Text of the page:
How will we know if our work is good? If it’s horrifyingly bad? As writers, we rely on a complex weather system of approvals and disapprovals from trusted readers, peers and publications, and we develop inner barometers to give us readings on the quality of our work. But what happens if we don’t?
Last summer I encountered this question in the form of Anne Sexton’s short stories, which are stored in Folder Six of Box Fifteen of her papers at the Ransom Library in Austin. This box also contains the thirteen years worth of correspondence Sexton exchanged with her agents as she tried to get the stories published. The last note is from Roger Angell at The New Yorker. It reads:
On April 9, 1974, Sexton’s agent, Joan Brandt, forwarded this rejection to Sexton, appending her own note, reading: “I knew you’d like to see this – and it is a good letter – will plod onwards – ”. There is no record of whether or not Sexton liked seeing the letter, but the attempts to publish stories – the “plodding” – seems to end here.
Before this rejection, Sexton had several good reasons to believe The New Yorker would publish her stories. Diane Wood Middlebrook writes in her biography of Sexton that when NewWorld Writing accepted Sexton’s first short story in 1959, The New Yorker responded by giving her one of their “first reading” contracts, guaranteeing themselves looks at her prose. It’s also worth noting that , according to The New Yorker’s website, by the time they rejected “The Bat,” “The Ghost” and “Vampire” they had already published twenty of her poems. Sexton’s literary star was in its full ascendency: publications, awards and prestigious fellowships had all come her way. No one writes great poems all the time, but when Sexton cast her lightning bolts in the right direction, they split the tree in half.
Yet in the two years preceding The New Yorker rejection, communications from Sexton’s agents regarding her stories began to include phrases that didn’t indicate immanent tree-splitting:
Even as I sorted through these warnings I wanted to read the stories for myself, and so I sought out “Vampire.” At first I thought part of it was missing: it was only a few pages long. I read it quickly, and then again in case I’d missed anything. The main character is a wealthy man who sells insurance to people whom he considers weak. One evening, a doctor refuses to buy insurance from him. On his way out of the doctor’s driveway, the salesman runs over the doctor’s dog. The next day a pair of white-coated men stop the insurance agent on the street, carry him off, and when he wakes up he is in a dark room with an address book full of hookers and dancers, a baguette and – this, for me, was the kicker – a wetsuit. The man puts the wetsuit on every night and chooses the address of a woman. When he gets there, he sucks her blood through her bellybutton, eats a baguette and then leaves, tucking her back into bed as he goes.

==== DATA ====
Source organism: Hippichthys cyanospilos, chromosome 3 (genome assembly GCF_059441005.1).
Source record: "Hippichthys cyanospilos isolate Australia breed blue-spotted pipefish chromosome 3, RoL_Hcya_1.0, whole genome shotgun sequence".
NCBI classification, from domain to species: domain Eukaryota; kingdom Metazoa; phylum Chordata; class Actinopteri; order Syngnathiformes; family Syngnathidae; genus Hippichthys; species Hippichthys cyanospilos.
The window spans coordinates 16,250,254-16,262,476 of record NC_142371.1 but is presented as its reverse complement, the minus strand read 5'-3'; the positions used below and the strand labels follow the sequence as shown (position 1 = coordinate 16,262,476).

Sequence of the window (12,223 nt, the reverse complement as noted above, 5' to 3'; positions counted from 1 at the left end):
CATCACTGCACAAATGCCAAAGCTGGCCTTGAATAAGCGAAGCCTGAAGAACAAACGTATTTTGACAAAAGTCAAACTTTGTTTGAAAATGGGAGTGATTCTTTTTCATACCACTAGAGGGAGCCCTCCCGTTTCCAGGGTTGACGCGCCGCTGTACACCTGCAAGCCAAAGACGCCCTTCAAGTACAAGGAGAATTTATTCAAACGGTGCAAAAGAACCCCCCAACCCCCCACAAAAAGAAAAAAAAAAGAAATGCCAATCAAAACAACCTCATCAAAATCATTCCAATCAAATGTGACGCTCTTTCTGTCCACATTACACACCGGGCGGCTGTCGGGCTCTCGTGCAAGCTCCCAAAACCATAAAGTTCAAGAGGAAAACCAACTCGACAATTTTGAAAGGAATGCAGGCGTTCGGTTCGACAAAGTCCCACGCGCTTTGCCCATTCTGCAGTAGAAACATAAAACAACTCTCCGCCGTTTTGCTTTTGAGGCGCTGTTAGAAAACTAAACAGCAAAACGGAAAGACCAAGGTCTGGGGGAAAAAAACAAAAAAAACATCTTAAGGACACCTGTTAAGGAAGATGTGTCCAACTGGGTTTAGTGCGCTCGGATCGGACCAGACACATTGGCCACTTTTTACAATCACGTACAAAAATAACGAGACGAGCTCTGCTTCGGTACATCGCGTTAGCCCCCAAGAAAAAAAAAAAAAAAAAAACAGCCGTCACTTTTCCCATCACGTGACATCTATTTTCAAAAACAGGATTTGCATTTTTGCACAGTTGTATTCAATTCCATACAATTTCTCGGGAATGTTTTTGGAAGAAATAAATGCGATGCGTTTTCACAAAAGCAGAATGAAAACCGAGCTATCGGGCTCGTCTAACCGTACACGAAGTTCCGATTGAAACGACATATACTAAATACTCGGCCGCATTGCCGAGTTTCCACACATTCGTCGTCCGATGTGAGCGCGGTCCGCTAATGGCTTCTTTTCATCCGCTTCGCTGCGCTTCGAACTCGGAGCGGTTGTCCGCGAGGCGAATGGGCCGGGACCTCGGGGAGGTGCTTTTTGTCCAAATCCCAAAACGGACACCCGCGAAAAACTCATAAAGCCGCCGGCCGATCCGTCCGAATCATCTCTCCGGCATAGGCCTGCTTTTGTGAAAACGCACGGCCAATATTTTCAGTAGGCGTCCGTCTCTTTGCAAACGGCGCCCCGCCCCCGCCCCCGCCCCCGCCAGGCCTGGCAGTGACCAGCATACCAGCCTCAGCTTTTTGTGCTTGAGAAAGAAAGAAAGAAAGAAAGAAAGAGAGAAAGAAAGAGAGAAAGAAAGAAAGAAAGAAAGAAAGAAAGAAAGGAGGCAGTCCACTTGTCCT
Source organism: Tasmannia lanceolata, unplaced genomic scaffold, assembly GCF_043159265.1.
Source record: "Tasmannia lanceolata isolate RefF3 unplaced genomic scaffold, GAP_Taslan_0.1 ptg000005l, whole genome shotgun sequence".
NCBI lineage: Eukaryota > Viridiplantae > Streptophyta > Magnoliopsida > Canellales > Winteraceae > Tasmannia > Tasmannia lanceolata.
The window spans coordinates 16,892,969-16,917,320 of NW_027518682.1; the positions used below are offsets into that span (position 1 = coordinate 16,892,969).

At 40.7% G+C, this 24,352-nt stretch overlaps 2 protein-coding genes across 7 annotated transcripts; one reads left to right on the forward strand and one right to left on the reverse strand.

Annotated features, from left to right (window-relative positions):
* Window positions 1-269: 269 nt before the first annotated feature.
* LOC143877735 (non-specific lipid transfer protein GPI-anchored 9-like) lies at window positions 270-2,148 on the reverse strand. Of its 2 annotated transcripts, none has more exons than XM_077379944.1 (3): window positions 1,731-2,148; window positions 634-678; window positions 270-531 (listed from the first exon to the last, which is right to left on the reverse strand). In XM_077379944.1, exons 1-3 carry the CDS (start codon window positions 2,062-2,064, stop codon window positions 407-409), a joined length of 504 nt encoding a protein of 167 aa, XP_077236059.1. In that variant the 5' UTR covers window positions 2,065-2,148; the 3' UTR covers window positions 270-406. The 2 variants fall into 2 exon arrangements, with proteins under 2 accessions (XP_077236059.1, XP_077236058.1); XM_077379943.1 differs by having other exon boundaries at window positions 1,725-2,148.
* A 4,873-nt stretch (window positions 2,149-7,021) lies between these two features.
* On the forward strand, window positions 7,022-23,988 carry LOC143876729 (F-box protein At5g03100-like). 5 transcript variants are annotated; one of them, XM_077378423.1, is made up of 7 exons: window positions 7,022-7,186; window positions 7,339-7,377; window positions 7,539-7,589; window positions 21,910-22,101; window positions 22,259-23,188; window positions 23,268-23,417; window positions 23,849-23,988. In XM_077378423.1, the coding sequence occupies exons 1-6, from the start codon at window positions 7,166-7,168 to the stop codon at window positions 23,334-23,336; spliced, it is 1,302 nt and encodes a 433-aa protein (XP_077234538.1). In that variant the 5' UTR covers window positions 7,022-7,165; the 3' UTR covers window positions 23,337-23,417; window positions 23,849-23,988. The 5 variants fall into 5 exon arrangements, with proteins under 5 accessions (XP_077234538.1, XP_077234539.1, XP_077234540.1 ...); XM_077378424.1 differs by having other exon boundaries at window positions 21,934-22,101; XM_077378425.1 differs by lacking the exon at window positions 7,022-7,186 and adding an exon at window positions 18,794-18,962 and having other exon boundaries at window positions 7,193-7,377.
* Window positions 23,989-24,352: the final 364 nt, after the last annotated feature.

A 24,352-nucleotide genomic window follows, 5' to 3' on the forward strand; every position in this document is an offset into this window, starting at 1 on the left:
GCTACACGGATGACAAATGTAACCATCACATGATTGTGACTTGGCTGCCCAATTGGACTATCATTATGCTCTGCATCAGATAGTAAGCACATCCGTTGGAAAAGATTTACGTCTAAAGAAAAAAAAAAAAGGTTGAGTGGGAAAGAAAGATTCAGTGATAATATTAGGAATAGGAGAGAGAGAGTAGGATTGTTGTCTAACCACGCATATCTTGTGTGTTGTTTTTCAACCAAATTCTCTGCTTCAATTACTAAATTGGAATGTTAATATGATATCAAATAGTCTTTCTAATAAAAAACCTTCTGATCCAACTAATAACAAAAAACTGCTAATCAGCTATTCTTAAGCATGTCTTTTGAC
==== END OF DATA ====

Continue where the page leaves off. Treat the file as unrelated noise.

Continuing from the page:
My mind was blown, and not by the wetsuit, the baguette or the hooker’s bellybutton. The story is bad – a rushed, easy-metaphor, plot-driven kind of bad – and yet Sexton dedicated years to writing and marketing it, doggedly maneuvering her way through a minefield of rejections. Maybe her ego drove her forward; probably she understood that prose’s grip on money has always exceeded poetry’s. But whatever motivated her, the correspondence seems to indicate that as the rejections came in Sexton became increasingly insistent that the problem wasn’t her stories, but lack of faith on the part of her agents. A letter she wrote in 1961 reads:
Despite their threatening tone, I find Sexton’s notes heartrending, and also sobering. She did not surge forward in prose and by 1974 she certainly knew this. She is like someone who has pressed her expectations to the edge of her abilities without realizing that the edge was there. When I read these notes I can sense that over the years this edge is taking shape for her. She is mapping it. Worse, when I read the replies from Sexton’s agents and editors, I suspect that they aren’t mapping that edge at all: I wonder if they always knew its precise location.
But Sexton’s power – her snapping, flashing language – is in the story, in parts. Here’s one example, out of the mouth of the pre-vampiric insurance salesman:
I love these two sentences for their own sake, and because they make a beautiful moment in an otherwise terrible story, and then again because they remind me about what’s so scary about the profession so many of us have chosen. For our terror of writing, of not understanding our best gifts, we have “Vampire,” a true story about what it means to hike off into the wilderness of our own expectations without a map and to eat our pocketful of breadcrumbs for lunch. It’s the story no one mentions when we talk about persevering as writers because we need to believe that we know where we’re going, and that if we don’t like our destination we’ll know the way back. For this sort of terror, for the darkness behind us, “Vampire” may be worth reading.
Elizabeth Langemak lives in Philadelphia, Pennsylvania.